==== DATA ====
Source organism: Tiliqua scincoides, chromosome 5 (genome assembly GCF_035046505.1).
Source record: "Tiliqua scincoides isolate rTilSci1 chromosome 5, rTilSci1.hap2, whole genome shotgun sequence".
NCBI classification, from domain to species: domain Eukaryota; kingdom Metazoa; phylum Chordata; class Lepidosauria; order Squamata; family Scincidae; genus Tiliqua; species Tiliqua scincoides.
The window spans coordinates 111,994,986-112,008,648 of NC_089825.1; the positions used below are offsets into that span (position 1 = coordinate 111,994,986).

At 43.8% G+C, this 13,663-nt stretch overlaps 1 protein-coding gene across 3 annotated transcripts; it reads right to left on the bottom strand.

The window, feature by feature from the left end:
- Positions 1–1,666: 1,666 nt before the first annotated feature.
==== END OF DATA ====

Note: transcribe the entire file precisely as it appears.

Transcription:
Source organism: Tiliqua scincoides, chromosome 5 (genome assembly GCF_035046505.1).
Source record: "Tiliqua scincoides isolate rTilSci1 chromosome 5, rTilSci1.hap2, whole genome shotgun sequence".
NCBI classification, from domain to species: domain Eukaryota; kingdom Metazoa; phylum Chordata; class Lepidosauria; order Squamata; family Scincidae; genus Tiliqua; species Tiliqua scincoides.
The window spans coordinates 111,994,986-112,008,648 of NC_089825.1; the positions used below are offsets into that span (position 1 = coordinate 111,994,986).

At 43.8% G+C, this 13,663-nt stretch overlaps 1 protein-coding gene across 3 annotated transcripts; it reads right to left on the bottom strand.

The window, feature by feature from the left end:
- Positions 1–1,666: 1,666 nt before the first annotated feature.